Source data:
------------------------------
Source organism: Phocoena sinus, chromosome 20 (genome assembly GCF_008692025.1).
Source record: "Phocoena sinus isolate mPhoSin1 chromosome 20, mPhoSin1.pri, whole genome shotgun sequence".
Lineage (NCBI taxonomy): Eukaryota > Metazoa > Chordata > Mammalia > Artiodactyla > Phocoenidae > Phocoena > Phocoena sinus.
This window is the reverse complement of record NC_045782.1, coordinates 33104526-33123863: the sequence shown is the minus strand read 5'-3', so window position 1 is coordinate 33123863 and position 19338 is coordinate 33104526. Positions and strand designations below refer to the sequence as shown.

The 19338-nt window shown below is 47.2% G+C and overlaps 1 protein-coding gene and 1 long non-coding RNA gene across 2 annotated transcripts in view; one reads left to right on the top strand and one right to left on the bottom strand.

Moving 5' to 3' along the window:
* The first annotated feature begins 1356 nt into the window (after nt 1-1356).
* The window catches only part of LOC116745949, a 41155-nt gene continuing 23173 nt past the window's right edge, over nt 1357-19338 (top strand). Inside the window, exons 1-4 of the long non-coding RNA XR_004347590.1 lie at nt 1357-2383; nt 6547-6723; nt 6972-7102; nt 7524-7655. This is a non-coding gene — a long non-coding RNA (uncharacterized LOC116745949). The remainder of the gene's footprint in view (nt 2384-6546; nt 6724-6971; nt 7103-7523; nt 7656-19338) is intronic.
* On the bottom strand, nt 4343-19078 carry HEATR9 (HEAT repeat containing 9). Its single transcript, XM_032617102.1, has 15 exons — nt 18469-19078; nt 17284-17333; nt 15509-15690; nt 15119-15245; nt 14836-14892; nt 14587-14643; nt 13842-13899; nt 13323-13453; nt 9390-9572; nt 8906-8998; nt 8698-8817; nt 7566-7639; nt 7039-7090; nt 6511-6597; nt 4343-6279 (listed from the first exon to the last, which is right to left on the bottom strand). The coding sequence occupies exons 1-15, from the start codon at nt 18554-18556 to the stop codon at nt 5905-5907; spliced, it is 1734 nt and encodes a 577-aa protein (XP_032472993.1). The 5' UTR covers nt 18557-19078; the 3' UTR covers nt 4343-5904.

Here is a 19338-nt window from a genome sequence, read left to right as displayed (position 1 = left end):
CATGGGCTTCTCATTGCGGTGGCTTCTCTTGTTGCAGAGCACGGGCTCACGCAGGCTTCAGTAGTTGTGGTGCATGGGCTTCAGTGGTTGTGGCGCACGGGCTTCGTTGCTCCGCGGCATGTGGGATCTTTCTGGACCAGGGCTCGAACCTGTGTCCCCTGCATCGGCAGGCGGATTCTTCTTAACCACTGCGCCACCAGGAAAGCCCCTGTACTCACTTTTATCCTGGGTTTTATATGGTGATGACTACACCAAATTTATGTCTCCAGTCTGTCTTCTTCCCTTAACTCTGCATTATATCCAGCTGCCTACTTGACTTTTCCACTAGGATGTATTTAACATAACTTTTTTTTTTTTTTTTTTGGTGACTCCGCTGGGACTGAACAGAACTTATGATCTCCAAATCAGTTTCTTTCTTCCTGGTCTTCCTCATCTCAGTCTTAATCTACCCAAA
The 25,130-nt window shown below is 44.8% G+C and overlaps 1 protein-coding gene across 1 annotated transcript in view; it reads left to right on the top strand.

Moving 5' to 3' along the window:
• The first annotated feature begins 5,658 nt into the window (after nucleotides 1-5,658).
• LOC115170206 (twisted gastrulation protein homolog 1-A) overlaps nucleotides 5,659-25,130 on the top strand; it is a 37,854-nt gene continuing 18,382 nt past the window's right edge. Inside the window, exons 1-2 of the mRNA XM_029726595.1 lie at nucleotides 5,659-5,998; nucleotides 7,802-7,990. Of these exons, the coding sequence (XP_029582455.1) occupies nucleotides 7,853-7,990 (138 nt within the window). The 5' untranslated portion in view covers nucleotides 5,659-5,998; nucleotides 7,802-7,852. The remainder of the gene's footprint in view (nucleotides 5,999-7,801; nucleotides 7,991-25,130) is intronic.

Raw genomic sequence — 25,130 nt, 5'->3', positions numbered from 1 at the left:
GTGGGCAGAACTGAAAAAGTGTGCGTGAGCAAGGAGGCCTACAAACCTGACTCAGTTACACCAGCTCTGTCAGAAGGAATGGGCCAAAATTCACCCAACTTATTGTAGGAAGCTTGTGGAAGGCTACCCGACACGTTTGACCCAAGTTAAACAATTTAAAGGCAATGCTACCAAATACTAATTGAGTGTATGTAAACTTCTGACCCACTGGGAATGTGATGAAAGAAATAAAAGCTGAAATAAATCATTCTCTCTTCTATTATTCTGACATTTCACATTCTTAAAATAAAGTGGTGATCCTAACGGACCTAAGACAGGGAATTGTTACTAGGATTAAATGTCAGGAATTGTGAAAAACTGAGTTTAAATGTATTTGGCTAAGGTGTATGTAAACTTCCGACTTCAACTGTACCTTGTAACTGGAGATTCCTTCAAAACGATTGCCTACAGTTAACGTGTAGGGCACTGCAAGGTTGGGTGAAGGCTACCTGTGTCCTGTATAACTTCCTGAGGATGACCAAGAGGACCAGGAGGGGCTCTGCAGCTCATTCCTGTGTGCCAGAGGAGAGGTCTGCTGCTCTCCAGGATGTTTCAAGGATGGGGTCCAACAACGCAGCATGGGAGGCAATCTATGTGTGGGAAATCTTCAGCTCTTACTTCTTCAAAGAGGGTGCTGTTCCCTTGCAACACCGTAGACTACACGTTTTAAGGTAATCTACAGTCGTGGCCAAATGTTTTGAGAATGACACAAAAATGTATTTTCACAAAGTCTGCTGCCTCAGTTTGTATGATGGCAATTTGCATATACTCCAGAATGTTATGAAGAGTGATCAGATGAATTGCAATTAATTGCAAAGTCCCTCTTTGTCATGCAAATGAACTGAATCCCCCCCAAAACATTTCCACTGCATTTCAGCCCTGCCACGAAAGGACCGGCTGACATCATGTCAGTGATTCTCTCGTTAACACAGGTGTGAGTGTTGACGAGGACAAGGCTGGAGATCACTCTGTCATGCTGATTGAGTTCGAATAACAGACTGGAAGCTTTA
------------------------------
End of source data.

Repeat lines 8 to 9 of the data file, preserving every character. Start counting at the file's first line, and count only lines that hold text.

* The window catches only part of LOC116745949, a 41155-nt gene continuing 23173 nt past the window's right edge, over nt 1357-19338 (top strand). Inside the window, exons 1-4 of the long non-coding RNA XR_004347590.1 lie at nt 1357-2383; nt 6547-6723; nt 6972-7102; nt 7524-7655. This is a non-coding gene — a long non-coding RNA (uncharacterized LOC116745949). The remainder of the gene's footprint in view (nt 2384-6546; nt 6724-6971; nt 7103-7523; nt 7656-19338) is intronic.
* On the bottom strand, nt 4343-19078 carry HEATR9 (HEAT repeat containing 9). Its single transcript, XM_032617102.1, has 15 exons — nt 18469-19078; nt 17284-17333; nt 15509-15690; nt 15119-15245; nt 14836-14892; nt 14587-14643; nt 13842-13899; nt 13323-13453; nt 9390-9572; nt 8906-8998; nt 8698-8817; nt 7566-7639; nt 7039-7090; nt 6511-6597; nt 4343-6279 (listed from the first exon to the last, which is right to left on the bottom strand). The coding sequence occupies exons 1-15, from the start codon at nt 18554-18556 to the stop codon at nt 5905-5907; spliced, it is 1734 nt and encodes a 577-aa protein (XP_032472993.1). The 5' UTR covers nt 18557-19078; the 3' UTR covers nt 4343-5904.